An elderly nun with a beautiful smile, who looked years younger than she was, Ven. Sek Fatt Kuan was an inspiration to all who knew her. She passed away in Singapore the morning of August 26, 2002. Part of the following is from an interview that Venerable Thubten Chodron had with her in 1988.
“I had it in mind for a long time to build an old folks’ home,” said Ven. Fatt Kuan when I asked her about how Tai Pei Old Peoples’ Home in Singapore began. “I don’t know why, but I had a strong feeling to do something for old people, especially those who were poor and had no one to care for them.”
With strong determination and much patience, she actualized her wish to help others: Tai Pei Old Peoples’ Home now houses nearly 200 old women, who can live in a clean and comfortable environment with proper medical care. Twice a week they receive Buddhist teachings, given by Ven. Fatt Kuan, who also leads them in chanting. The majority of old women are welfare cases recommended by the state; the others are unmarried illiterate domestics who came decades ago from China to work in Singapore. While the home does receive some funds from the government, it is largely supported by funds raised by Ven. Fatt Kuan. Now many businesses and shops contribute food and household items.
Born in Canton, China, Ven. Fatt Kuan later came to Singapore. In l938, her mother bought land there and began a Taoist temple. After her mother passed away, Ven. Fatt Kuan was ordained as a Buddhist nun, and in 1965, she rebuilt the temple and converted it into a Buddhist temple, Tai Pei Yuen. Since her mother’s time, many old women had been living in the temple. Soon, there were more than 70 of them and space was tight, so in l975, Ven. Fatt Kuan purchased a plot next to the temple. It took her over four years to convince the squatters there to accept the compensation offered to them and vacate the land. In l980 construction was begun, and Tai Pei Old Folks’ Home was completed three years later. The initial years were very difficult, as funds were scarce, but by building a columbarium and doing funeral services, she raised money. “Whenever I accept offerings, I see myself as the head of all the beggars,” she humbly said.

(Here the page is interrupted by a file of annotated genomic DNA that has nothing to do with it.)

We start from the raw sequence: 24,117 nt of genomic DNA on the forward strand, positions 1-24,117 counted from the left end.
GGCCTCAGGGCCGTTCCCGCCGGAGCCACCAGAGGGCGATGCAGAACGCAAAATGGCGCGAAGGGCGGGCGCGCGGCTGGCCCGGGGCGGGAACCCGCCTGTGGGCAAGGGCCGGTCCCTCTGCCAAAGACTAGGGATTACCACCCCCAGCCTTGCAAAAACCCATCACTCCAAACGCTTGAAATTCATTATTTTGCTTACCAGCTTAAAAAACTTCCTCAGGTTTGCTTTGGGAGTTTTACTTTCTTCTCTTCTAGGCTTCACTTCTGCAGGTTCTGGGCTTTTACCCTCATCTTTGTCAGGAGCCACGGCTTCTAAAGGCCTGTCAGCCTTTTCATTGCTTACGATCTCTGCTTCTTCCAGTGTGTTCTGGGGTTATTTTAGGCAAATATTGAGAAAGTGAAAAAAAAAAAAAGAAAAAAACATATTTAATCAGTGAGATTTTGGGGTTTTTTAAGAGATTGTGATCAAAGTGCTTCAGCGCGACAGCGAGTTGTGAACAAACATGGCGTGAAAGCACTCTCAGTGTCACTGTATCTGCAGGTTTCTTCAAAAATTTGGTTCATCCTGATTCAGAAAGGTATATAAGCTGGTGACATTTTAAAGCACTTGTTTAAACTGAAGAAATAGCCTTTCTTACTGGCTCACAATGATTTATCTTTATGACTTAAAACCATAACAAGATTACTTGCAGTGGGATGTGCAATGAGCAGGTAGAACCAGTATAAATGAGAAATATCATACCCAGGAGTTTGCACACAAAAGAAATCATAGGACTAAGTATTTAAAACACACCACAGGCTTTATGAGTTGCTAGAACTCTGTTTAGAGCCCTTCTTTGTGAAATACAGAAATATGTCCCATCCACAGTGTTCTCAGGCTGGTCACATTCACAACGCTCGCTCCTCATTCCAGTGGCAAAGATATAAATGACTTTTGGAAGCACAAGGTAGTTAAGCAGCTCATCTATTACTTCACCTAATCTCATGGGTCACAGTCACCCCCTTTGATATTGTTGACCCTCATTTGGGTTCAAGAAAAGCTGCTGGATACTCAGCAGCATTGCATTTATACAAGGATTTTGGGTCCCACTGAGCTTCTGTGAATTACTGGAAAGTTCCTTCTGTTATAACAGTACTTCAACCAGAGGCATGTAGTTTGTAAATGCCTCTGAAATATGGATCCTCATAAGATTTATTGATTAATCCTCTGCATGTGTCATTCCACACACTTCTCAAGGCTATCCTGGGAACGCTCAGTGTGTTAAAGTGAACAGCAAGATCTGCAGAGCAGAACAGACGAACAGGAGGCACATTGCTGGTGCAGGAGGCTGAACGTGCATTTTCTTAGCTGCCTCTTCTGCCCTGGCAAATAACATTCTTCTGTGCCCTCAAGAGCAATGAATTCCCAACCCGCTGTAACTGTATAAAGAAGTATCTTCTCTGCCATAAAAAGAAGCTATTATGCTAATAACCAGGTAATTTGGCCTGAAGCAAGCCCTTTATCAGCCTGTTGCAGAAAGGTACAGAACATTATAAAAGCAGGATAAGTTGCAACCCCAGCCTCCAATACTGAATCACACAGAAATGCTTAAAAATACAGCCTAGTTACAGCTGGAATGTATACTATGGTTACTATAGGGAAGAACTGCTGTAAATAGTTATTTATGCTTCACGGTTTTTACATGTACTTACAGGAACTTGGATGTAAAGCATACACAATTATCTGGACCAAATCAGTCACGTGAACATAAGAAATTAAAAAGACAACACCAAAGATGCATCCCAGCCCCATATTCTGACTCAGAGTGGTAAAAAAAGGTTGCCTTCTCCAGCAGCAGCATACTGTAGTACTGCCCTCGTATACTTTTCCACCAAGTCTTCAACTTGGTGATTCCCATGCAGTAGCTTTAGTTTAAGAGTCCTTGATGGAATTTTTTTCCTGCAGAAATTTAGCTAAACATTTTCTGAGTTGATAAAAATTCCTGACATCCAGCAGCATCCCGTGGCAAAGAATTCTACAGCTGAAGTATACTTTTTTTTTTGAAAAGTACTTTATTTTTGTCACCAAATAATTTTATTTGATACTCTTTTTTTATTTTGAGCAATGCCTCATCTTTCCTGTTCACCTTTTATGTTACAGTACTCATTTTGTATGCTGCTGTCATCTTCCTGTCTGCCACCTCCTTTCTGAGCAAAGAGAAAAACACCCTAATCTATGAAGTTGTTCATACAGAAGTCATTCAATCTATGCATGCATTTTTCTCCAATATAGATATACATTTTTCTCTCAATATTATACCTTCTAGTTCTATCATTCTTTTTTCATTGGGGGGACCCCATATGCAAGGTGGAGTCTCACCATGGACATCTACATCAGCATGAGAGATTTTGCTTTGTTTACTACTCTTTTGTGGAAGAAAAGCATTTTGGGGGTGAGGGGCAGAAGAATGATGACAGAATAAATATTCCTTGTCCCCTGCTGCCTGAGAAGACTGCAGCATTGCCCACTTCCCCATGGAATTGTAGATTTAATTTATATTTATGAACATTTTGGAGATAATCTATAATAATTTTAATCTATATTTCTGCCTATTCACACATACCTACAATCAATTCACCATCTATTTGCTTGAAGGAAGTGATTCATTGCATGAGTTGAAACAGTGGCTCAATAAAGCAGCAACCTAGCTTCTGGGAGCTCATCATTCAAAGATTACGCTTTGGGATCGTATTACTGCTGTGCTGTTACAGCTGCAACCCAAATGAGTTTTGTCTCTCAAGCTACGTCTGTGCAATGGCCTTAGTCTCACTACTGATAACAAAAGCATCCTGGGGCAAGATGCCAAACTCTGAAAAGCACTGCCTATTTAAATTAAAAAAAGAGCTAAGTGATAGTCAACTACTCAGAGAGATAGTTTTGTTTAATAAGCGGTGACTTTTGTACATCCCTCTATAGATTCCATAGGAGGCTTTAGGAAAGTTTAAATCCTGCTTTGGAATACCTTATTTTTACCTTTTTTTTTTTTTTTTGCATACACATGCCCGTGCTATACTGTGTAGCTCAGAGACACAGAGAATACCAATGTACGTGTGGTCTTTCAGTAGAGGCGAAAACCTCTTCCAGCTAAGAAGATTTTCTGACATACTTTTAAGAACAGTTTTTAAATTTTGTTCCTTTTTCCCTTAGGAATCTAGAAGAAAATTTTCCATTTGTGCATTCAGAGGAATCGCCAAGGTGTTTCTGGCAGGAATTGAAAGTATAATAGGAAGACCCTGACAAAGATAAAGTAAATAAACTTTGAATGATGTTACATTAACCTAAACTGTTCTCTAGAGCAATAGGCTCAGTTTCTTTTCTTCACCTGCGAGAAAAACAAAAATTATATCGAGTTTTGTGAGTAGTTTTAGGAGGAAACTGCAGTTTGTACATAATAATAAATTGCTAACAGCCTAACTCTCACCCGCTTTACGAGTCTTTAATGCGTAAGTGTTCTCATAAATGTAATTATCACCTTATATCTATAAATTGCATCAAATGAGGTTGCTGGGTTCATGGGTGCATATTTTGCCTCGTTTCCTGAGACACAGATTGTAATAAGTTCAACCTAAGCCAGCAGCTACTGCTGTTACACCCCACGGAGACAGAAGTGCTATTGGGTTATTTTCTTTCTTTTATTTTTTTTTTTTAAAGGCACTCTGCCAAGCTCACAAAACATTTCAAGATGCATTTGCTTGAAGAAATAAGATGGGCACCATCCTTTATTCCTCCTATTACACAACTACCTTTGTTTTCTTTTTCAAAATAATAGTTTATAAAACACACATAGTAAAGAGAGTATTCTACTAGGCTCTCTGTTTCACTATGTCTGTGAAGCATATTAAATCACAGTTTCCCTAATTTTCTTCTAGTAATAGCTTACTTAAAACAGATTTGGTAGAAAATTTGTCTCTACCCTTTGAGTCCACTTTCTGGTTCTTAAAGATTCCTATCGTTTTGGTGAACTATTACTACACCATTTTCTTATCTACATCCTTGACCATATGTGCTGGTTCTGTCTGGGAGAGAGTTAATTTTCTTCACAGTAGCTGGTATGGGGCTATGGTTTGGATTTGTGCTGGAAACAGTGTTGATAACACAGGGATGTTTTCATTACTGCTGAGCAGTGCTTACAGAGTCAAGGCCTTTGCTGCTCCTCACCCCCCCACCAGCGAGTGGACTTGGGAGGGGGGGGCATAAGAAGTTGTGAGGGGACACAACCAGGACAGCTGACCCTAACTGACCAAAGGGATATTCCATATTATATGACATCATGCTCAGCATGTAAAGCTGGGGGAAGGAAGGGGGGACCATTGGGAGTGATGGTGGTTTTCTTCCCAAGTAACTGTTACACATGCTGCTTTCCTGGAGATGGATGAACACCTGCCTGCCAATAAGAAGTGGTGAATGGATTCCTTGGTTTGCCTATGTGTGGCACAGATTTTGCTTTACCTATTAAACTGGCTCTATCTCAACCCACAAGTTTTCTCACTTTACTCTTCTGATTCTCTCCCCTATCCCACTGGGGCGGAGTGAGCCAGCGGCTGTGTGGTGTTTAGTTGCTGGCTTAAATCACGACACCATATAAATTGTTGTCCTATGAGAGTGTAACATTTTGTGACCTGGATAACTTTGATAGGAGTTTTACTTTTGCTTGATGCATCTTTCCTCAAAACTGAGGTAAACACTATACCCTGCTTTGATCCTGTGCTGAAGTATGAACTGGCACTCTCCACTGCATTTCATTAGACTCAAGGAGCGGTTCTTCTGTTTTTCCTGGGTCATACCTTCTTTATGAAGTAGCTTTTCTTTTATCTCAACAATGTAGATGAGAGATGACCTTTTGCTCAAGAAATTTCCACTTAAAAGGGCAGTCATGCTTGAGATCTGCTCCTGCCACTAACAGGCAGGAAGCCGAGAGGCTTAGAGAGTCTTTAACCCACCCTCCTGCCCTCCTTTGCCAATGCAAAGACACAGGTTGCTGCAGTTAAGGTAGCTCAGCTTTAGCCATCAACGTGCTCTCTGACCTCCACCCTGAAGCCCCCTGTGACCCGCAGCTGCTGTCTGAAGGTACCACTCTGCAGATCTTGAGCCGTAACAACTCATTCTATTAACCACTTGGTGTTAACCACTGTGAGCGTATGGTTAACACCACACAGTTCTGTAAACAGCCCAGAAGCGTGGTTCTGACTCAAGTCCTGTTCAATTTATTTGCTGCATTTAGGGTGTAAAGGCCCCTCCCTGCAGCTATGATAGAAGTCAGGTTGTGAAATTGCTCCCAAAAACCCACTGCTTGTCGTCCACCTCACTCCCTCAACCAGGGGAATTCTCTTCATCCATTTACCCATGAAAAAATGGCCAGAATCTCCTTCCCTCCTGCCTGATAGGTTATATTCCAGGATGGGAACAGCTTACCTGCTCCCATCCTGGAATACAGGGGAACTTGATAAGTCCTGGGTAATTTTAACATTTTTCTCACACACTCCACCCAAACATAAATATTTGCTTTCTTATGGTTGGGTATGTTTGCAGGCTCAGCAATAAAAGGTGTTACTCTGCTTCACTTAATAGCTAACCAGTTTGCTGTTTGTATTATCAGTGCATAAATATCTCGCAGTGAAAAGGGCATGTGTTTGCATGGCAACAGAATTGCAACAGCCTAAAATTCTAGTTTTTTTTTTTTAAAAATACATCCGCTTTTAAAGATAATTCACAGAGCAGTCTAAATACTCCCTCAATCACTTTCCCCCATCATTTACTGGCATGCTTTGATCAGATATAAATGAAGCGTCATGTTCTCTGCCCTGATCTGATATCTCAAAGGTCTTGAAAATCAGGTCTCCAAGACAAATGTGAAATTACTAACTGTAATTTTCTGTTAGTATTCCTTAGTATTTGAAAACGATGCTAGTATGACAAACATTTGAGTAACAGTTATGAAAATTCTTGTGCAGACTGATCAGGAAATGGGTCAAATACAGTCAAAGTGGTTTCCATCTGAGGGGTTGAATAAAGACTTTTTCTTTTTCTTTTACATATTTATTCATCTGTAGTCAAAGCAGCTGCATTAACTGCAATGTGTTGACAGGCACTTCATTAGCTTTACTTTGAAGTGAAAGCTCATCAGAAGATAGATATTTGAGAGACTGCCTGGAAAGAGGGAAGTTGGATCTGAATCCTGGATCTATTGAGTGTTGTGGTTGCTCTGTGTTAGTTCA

“Some people look at Buddhism as a passive religion,” she continued. “At one Vesak Day celebration, a government minister commented on the lack of Buddhist social services and encouraged us to do more. When I looked around at what other religions were doing to help people, I saw that he was right. At that time, there was no Buddhist old folks’ home in the country. My master encouraged me, saying,
If you work for others, even if you fail in your endeavor to help them, it is still beneficial.
“I feel that the Buddhas and bodhisattvas are inspiring and helping me. Although it is sometimes difficult, when the right causes and conditions come together, the problems are solved. Some other temples have followed our example and have established old folks’ homes.”
Ven. Fatt Kuan was very active in the community as well. She is the Vice-chairperson of the World Fellowship of Buddhists in Singapore, the Vice-chairperson of the Chinese Buddhist Association, and a committee member of Manjushri Secondary School, a Buddhist high school. Ven. Fatt Kuan also adopted at least three young girls who had been living in bad conditions. She raised them and gave them an education.
In 1985 she created Tai Pei Foundation, a charitable organization, which she chaired. With the idea to make Buddhism more accessible to young people, she purchased an old school in a central location and remodeled it to become Tai Pei Buddhist Center, a large religious and cultural center. Here there is a child care center, a library, a peaceful meditation hall, a large auditorium, and classrooms. In 1997 she was awarded the Public Service Star for her social work. She didn’t wear it on her robes, much to the disappointment of some of her followers. When asked why not, she replied, “The award is not for me personally, but for everyone who helps the aged and those in need.”
Ven. Fatt Kuan supported the work of young Buddhists, helping them not only financially but also by encouraging them. As an example, when I first came to Singapore in 1987, she offered me a room in the old folks’ home and arranged for our homeless, fledging Buddhist group to use a temple in Geylang for our gatherings. When I saw her last year, I told her of the challenges of establishing a Buddhist monastery in the USA. She then recounted to me, in her humble way, what she had gone through to establish the temple, the old folks’ home, and the Buddhist center. Her patience, foresight, and compassion were amazing. Fortified by the example of her courage, I felt more confident. She has touched so many people in that way. Yet, as a true Buddhist practitioner, she always remained humble, crediting others for successes.
Tai Pei Buddhist Center has been up and running for several years, but its final grand opening ceremony was scheduled for September 8. She had attended a rehearsal for the ceremony the day before. When she wasn’t at prayer services the following morning, people went to her room and found her unconscious. She died before the ambulance could reach the hospital.
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